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A matchmaker at CHEO

Michelle Quinlan, CHEO “matchmaker”

A matchmaker between researchers and community members is how Michelle Quinlan describes her role at CHEO.

Since November 2017, Michelle has been the inaugural Research Family Leader Program Co-ordinator, a position created by the Ontario Child Health Support Unit (OCHSU), an OSSU Research Centre.

Charged with embedding patients/family members as Family Leaders on research teams, she is clearly having success. As a service for researchers, she ensures that screens in the hospital feature messages asking, “do you want to have family members involved in your research?” She then determines needs for the type of patient engagement on the research project, such as a Research Project Reviewer or a Research Project Advisor.

In 2019, 54 engagement requests have been completed or are in the queue, including the Care for Rare genetics program, mental health, robotics and research, complex care and more.

There is a waiting list for researchers to present to the Patient and Family Advisory Council (PFAC) for advice on their projects. “There is an obvious appetite for researchers to come to PFAC for advice, and the feedback from research teams on the value of these consults is always positive,” says Michelle.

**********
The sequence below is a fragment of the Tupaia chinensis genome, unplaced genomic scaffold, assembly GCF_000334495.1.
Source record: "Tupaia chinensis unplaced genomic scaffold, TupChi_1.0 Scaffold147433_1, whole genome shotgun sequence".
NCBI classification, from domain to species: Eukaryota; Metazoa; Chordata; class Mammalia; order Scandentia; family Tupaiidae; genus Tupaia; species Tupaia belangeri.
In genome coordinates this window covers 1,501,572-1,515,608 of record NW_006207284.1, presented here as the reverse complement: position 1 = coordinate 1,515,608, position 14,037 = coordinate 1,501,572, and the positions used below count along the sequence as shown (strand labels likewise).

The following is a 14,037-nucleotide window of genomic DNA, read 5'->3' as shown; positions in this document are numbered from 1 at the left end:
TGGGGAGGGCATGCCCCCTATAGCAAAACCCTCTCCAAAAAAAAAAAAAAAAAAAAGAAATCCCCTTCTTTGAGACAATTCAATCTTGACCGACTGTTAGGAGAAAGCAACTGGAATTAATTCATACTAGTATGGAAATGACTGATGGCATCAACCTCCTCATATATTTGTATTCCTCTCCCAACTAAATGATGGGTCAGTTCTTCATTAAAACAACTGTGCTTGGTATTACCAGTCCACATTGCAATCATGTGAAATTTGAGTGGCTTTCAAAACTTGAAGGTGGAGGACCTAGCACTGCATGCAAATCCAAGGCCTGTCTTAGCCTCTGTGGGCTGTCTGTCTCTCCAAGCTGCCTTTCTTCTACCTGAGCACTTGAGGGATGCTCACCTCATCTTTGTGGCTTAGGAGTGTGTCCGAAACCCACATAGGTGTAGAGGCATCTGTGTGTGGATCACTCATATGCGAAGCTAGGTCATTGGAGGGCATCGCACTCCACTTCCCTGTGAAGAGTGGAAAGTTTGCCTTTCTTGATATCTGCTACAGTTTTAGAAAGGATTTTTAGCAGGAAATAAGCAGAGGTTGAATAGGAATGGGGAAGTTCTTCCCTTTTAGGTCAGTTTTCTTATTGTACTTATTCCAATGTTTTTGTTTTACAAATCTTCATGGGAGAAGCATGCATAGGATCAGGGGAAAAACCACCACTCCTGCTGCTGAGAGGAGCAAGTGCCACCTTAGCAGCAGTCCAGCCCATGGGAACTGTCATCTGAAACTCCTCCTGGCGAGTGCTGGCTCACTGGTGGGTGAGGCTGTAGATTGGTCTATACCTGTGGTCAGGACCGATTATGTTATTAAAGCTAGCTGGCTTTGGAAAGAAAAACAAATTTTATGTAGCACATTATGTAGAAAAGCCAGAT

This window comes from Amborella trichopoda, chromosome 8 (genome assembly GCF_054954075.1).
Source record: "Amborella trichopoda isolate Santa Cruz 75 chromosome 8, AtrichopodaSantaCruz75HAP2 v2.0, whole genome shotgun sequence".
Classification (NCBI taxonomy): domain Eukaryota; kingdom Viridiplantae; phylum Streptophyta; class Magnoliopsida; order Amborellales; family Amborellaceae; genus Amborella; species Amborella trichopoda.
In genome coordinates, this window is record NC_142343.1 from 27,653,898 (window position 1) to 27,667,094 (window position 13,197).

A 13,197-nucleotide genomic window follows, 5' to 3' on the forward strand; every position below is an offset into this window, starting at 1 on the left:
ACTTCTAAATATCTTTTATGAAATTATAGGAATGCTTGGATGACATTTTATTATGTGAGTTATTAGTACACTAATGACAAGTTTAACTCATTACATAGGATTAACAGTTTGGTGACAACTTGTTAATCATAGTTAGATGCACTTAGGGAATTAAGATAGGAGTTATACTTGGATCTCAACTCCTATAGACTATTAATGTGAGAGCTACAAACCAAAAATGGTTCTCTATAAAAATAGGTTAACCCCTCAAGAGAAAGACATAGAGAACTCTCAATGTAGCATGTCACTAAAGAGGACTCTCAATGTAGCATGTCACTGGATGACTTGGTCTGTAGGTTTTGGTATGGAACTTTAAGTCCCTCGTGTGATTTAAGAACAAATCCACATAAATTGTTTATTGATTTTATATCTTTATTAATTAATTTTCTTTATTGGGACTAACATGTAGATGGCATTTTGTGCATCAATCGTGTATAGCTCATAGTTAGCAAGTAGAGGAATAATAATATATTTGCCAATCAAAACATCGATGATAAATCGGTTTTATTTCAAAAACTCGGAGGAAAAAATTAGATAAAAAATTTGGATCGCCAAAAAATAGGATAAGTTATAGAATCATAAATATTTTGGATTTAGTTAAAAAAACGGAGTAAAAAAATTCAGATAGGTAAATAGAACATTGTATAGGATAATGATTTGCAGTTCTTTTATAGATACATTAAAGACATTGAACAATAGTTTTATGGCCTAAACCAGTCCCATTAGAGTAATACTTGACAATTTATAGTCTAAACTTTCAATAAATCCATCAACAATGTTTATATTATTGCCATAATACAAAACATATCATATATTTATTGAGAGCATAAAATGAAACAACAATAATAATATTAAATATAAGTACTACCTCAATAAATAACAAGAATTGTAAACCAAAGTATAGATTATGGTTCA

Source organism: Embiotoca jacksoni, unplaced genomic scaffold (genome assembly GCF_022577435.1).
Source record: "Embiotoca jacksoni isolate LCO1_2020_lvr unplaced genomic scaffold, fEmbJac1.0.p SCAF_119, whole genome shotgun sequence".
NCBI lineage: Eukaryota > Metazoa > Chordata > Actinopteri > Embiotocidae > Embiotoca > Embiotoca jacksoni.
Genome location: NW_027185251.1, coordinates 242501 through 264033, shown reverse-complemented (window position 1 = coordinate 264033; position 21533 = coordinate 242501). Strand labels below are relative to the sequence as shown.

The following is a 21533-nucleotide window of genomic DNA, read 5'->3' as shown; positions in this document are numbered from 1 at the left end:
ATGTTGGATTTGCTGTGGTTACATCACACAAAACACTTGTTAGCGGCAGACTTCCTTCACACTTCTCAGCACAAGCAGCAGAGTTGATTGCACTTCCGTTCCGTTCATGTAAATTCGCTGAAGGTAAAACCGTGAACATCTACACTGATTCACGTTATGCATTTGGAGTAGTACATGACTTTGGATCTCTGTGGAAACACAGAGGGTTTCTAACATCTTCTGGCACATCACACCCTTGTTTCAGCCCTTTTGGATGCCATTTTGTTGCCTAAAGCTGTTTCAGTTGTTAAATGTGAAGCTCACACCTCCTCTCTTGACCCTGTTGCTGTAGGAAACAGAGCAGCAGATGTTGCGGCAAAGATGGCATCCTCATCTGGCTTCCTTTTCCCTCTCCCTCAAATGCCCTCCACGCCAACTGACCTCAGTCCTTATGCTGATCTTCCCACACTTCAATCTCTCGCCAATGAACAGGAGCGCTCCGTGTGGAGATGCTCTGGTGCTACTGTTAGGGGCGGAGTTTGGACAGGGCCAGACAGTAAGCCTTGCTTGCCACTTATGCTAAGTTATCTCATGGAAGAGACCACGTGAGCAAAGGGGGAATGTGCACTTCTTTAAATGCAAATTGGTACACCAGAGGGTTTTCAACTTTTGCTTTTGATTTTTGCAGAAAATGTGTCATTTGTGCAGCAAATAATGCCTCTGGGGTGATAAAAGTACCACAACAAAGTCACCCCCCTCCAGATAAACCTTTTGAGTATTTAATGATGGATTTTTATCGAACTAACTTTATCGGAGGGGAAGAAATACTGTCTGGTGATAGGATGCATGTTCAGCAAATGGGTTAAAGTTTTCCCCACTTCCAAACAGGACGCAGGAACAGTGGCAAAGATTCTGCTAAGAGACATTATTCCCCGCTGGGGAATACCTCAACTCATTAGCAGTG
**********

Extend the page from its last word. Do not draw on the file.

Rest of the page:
Perhaps because CHEO is a children’s hospital, youth are keen partners in patient engagement.

“A surprise that I would call a success is the interest from youth,” says Michelle.” The appetite from youth with lived experience is really interesting, perhaps some have an interest in medical school and some want to give back. We have 16,17,18-year-olds who are either patients with recent experience at CHEO or some whose siblings have been involved in research.”

Dr. Denise Harrison and Yiyan Zhou, patient partner in the OSSU-funded ONesiE study who were matched by Michelle

What factors contribute to success?

  • Patients and families first – Michelle spends two days a week meeting patients and families in their homes, at a park, wherever it is most convenient for them.
  • Champions – senior leadership support is key. The CEO has embraced patient partnership and the Chief Operating Officer is a champion and member of the PFAC.
  • Onboarding – a standard process to training, orientation and engagement
  • Appreciation – making people feel a part of something is important. She provides dinner for the PFAC and sends a bi-weekly newsletter to keep people informed.

“It seems intuitive but making people feel that they are part of something – the newsletter helps with that. It’s a reminder that we appreciate them and that they aren’t lost in the process, that their choice to get engaged in the research process is truly appreciated,” says Michelle.

Watch the orientation video.